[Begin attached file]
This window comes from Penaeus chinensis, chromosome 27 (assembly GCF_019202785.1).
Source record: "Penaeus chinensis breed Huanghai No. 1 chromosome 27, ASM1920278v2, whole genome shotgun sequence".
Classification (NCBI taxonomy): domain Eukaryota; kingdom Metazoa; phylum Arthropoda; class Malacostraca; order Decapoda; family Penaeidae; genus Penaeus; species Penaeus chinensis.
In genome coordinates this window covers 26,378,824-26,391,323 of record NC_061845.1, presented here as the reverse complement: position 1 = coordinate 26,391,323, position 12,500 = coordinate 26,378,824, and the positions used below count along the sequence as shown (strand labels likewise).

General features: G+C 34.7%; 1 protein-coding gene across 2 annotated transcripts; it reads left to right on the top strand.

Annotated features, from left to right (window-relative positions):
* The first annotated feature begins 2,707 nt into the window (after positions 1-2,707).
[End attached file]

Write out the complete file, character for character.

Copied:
This window comes from Penaeus chinensis, chromosome 27 (assembly GCF_019202785.1).
Source record: "Penaeus chinensis breed Huanghai No. 1 chromosome 27, ASM1920278v2, whole genome shotgun sequence".
Classification (NCBI taxonomy): domain Eukaryota; kingdom Metazoa; phylum Arthropoda; class Malacostraca; order Decapoda; family Penaeidae; genus Penaeus; species Penaeus chinensis.
In genome coordinates this window covers 26,378,824-26,391,323 of record NC_061845.1, presented here as the reverse complement: position 1 = coordinate 26,391,323, position 12,500 = coordinate 26,378,824, and the positions used below count along the sequence as shown (strand labels likewise).

General features: G+C 34.7%; 1 protein-coding gene across 2 annotated transcripts; it reads left to right on the top strand.

Annotated features, from left to right (window-relative positions):
* The first annotated feature begins 2,707 nt into the window (after positions 1-2,707).